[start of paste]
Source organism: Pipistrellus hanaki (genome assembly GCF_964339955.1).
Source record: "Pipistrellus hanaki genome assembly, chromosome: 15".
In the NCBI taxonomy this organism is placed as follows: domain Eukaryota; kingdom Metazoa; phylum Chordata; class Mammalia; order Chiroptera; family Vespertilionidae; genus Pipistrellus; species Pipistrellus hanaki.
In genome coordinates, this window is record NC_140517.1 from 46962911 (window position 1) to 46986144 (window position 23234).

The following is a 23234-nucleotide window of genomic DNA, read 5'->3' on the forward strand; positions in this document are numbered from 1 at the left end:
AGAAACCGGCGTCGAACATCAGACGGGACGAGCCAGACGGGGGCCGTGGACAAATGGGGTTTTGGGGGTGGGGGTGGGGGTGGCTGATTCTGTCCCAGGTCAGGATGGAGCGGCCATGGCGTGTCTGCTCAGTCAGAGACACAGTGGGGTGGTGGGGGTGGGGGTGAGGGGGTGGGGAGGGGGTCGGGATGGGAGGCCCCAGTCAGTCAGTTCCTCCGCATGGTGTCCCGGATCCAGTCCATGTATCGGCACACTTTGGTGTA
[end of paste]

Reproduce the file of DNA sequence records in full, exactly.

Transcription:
Source organism: Pipistrellus hanaki (genome assembly GCF_964339955.1).
Source record: "Pipistrellus hanaki genome assembly, chromosome: 15".
In the NCBI taxonomy this organism is placed as follows: domain Eukaryota; kingdom Metazoa; phylum Chordata; class Mammalia; order Chiroptera; family Vespertilionidae; genus Pipistrellus; species Pipistrellus hanaki.
In genome coordinates, this window is record NC_140517.1 from 46962911 (window position 1) to 46986144 (window position 23234).

The following is a 23234-nucleotide window of genomic DNA, read 5'->3' on the forward strand; positions in this document are numbered from 1 at the left end:
AGAAACCGGCGTCGAACATCAGACGGGACGAGCCAGACGGGGGCCGTGGACAAATGGGGTTTTGGGGGTGGGGGTGGGGGTGGCTGATTCTGTCCCAGGTCAGGATGGAGCGGCCATGGCGTGTCTGCTCAGTCAGAGACACAGTGGGGTGGTGGGGGTGGGGGTGAGGGGGTGGGGAGGGGGTCGGGATGGGAGGCCCCAGTCAGTCAGTTCCTCCGCATGGTGTCCCGGATCCAGTCCATGTATCGGCACACTTTGGTGTA